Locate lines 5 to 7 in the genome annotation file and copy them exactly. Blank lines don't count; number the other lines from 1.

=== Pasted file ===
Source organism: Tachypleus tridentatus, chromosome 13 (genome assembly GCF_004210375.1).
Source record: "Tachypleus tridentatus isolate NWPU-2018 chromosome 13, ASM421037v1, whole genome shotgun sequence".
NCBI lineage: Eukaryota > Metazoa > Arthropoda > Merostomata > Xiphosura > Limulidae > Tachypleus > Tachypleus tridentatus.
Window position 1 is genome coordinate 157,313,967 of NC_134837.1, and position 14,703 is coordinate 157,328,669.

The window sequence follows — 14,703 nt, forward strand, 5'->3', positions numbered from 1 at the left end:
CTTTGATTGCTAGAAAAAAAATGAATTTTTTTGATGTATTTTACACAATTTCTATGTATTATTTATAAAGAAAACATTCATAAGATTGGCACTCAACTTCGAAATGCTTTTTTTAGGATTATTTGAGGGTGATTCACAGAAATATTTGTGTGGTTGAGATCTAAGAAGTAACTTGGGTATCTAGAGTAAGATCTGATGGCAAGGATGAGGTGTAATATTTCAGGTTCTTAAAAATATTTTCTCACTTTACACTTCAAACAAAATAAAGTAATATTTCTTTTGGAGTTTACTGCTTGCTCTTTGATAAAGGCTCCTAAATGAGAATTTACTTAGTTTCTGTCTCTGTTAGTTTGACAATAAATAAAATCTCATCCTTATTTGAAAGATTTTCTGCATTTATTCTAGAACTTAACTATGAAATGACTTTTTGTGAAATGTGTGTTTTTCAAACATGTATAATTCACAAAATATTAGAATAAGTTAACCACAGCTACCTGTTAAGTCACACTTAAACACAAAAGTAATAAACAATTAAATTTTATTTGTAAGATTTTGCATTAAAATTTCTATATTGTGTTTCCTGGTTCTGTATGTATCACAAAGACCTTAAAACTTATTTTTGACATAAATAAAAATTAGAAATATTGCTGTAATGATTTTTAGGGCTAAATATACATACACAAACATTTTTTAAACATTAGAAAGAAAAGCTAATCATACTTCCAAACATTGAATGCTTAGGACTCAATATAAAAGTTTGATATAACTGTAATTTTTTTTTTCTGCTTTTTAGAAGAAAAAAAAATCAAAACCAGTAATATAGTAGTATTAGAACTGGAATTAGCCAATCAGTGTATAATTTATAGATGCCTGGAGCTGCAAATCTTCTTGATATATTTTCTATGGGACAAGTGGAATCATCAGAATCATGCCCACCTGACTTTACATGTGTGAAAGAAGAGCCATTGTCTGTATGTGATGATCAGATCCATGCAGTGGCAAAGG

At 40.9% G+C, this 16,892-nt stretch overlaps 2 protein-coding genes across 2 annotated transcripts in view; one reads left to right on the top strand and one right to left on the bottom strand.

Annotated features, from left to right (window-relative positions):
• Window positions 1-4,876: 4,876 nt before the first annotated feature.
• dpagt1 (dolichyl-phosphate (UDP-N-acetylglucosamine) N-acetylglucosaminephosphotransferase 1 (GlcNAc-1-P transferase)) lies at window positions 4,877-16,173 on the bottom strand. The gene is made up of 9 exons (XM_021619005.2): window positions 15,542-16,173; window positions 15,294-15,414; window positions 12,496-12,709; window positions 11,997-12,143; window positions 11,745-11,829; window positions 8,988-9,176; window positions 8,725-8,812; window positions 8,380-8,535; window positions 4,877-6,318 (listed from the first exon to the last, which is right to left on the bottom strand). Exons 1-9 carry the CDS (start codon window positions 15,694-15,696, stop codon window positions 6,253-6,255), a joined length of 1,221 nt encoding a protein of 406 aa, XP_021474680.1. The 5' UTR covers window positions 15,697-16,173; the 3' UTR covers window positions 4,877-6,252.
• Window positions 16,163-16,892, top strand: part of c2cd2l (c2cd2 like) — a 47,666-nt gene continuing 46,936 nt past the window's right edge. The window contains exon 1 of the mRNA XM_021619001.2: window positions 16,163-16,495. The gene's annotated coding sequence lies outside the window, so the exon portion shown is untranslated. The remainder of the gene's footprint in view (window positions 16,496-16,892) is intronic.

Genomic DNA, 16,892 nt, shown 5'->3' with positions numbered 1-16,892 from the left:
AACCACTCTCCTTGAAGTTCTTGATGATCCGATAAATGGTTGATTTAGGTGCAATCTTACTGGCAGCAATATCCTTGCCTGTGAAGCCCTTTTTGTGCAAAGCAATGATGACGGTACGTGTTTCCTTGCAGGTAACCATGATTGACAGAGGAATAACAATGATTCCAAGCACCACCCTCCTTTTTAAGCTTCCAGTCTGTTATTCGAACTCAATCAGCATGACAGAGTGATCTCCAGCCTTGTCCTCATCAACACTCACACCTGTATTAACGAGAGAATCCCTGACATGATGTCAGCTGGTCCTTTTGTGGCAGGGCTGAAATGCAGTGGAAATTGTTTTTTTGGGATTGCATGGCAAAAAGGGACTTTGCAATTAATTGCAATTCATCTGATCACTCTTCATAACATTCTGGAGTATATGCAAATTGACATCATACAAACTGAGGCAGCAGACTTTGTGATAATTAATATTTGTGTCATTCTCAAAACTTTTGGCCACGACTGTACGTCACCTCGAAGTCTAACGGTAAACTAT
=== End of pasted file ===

The window sequence follows — 14,703 nt, forward strand, 5'->3', positions numbered from 1 at the left end:
CTTTGATTGCTAGAAAAAAAATGAATTTTTTTGATGTATTTTACACAATTTCTATGTATTATTTATAAAGAAAACATTCATAAGATTGGCACTCAACTTCGAAATGCTTTTTTTAGGATTATTTGAGGGTGATTCACAGAAATATTTGTGTGGTTGAGATCTAAGAAGTAACTTGGGTATCTAGAGTAAGATCTGATGGCAAGGATGAGGTGTAATATTTCAGGTTCTTAAAAATATTTTCTCACTTTACACTTCAAACAAAATAAAGTAATATTTCTTTTGGAGTTTACTGCTTGCTCTTTGATAAAGGCTCCTAAATGAGAATTTACTTAGTTTCTGTCTCTGTTAGTTTGACAATAAATAAAATCTCATCCTTATTTGAAAGATTTTCTGCATTTATTCTAGAACTTAACTATGAAATGACTTTTTGTGAAATGTGTGTTTTTCAAACATGTATAATTCACAAAATATTAGAATAAGTTAACCACAGCTACCTGTTAAGTCACACTTAAACACAAAAGTAATAAACAATTAAATTTTATTTGTAAGATTTTGCATTAAAATTTCTATATTGTGTTTCCTGGTTCTGTATGTATCACAAAGACCTTAAAACTTATTTTTGACATAAATAAAAATTAGAAATATTGCTGTAATGATTTTTAGGGCTAAATATACATACACAAACATTTTTTAAACATTAGAAAGAAAAGCTAATCATACTTCCAAACATTGAATGCTTAGGACTCAATATAAAAGTTTGATATAACTGTAATTTTTTTTTTCTGCTTTTTAGAAGAAAAAAAAATCAAAACCAGTAATATAGTAGTATTAGAACTGGAATTAGCCAATCAGTGTATAATTTATAGATGCCTGGAGCTGCAAATCTTCTTGATATATTTTCTATGGGACAAGTGGAATCATCAGAATCATGCCCACCTGACTTTACATGTGTGAAAGAAGAGCCATTGTCTGTATGTGATGATCAGATCCATGCAGTGGCAAAGG

At 40.9% G+C, this 16,892-nt stretch overlaps 2 protein-coding genes across 2 annotated transcripts in view; one reads left to right on the top strand and one right to left on the bottom strand.